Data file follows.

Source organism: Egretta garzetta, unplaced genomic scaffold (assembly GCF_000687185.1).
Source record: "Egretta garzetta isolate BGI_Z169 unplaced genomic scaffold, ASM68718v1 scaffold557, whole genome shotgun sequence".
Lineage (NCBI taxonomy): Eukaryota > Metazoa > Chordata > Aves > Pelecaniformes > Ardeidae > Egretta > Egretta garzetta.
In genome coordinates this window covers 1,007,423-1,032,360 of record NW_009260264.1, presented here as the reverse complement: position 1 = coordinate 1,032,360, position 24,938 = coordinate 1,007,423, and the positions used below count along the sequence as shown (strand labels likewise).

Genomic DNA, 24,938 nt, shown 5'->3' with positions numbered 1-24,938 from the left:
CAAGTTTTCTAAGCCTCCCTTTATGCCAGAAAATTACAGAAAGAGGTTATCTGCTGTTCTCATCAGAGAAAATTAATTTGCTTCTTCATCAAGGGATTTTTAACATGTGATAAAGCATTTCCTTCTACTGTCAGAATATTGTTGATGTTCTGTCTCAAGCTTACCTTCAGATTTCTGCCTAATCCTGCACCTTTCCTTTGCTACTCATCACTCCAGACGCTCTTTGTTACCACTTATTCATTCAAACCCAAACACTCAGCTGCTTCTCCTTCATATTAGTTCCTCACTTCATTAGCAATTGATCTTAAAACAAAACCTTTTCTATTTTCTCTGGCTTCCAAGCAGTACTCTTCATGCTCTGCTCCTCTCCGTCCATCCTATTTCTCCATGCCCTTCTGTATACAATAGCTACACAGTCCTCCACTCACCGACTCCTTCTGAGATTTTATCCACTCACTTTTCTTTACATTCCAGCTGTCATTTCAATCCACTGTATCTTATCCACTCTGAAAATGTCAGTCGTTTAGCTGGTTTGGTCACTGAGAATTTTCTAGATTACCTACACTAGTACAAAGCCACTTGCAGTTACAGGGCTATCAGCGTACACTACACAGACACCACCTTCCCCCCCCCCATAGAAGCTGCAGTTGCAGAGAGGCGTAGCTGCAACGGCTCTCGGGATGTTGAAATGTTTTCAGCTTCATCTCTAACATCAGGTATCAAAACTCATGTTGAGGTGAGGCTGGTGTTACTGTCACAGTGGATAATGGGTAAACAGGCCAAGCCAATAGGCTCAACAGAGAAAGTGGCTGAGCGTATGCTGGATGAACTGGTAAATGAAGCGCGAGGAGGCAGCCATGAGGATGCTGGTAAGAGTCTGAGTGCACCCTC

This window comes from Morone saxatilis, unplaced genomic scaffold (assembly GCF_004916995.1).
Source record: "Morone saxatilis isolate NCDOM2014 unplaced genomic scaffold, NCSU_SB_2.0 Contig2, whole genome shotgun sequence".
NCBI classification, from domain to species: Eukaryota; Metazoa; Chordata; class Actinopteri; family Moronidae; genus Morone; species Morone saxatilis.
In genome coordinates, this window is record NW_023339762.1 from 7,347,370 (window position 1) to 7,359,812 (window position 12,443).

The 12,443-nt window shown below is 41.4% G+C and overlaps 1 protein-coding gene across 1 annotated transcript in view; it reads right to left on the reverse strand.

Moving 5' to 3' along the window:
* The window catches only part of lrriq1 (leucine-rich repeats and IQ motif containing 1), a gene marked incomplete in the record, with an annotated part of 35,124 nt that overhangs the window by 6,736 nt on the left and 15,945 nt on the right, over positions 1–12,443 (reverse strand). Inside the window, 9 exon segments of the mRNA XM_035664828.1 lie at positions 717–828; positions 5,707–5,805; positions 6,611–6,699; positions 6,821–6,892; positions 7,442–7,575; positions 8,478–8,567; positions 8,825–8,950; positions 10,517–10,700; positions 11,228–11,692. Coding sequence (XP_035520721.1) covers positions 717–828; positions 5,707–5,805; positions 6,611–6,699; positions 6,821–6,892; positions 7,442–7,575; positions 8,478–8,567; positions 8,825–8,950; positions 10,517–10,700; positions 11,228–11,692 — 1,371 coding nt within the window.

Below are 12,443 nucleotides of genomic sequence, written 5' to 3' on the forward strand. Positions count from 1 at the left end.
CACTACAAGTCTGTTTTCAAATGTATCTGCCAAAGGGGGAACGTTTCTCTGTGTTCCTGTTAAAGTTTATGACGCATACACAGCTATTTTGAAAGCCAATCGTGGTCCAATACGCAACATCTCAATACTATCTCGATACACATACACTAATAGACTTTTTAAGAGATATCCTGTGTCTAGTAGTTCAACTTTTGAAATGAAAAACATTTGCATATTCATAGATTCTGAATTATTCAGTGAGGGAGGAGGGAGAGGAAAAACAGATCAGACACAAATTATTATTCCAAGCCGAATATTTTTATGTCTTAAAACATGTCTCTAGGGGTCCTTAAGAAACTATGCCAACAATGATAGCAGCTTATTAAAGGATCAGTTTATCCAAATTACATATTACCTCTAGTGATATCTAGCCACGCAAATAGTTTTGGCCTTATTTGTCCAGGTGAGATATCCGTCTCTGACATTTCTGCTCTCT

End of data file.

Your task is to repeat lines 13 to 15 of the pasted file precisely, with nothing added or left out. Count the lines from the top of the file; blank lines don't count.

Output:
* The window catches only part of lrriq1 (leucine-rich repeats and IQ motif containing 1), a gene marked incomplete in the record, with an annotated part of 35,124 nt that overhangs the window by 6,736 nt on the left and 15,945 nt on the right, over positions 1–12,443 (reverse strand). Inside the window, 9 exon segments of the mRNA XM_035664828.1 lie at positions 717–828; positions 5,707–5,805; positions 6,611–6,699; positions 6,821–6,892; positions 7,442–7,575; positions 8,478–8,567; positions 8,825–8,950; positions 10,517–10,700; positions 11,228–11,692. Coding sequence (XP_035520721.1) covers positions 717–828; positions 5,707–5,805; positions 6,611–6,699; positions 6,821–6,892; positions 7,442–7,575; positions 8,478–8,567; positions 8,825–8,950; positions 10,517–10,700; positions 11,228–11,692 — 1,371 coding nt within the window.

Below are 12,443 nucleotides of genomic sequence, written 5' to 3' on the forward strand. Positions count from 1 at the left end.
CACTACAAGTCTGTTTTCAAATGTATCTGCCAAAGGGGGAACGTTTCTCTGTGTTCCTGTTAAAGTTTATGACGCATACACAGCTATTTTGAAAGCCAATCGTGGTCCAATACGCAACATCTCAATACTATCTCGATACACATACACTAATAGACTTTTTAAGAGATATCCTGTGTCTAGTAGTTCAACTTTTGAAATGAAAAACATTTGCATATTCATAGATTCTGAATTATTCAGTGAGGGAGGAGGGAGAGGAAAAACAGATCAGACACAAATTATTATTCCAAGCCGAATATTTTTATGTCTTAAAACATGTCTCTAGGGGTCCTTAAGAAACTATGCCAACAATGATAGCAGCTTATTAAAGGATCAGTTTATCCAAATTACATATTACCTCTAGTGATATCTAGCCACGCAAATAGTTTTGGCCTTATTTGTCCAGGTGAGATATCCGTCTCTGACATTTCTGCTCTCT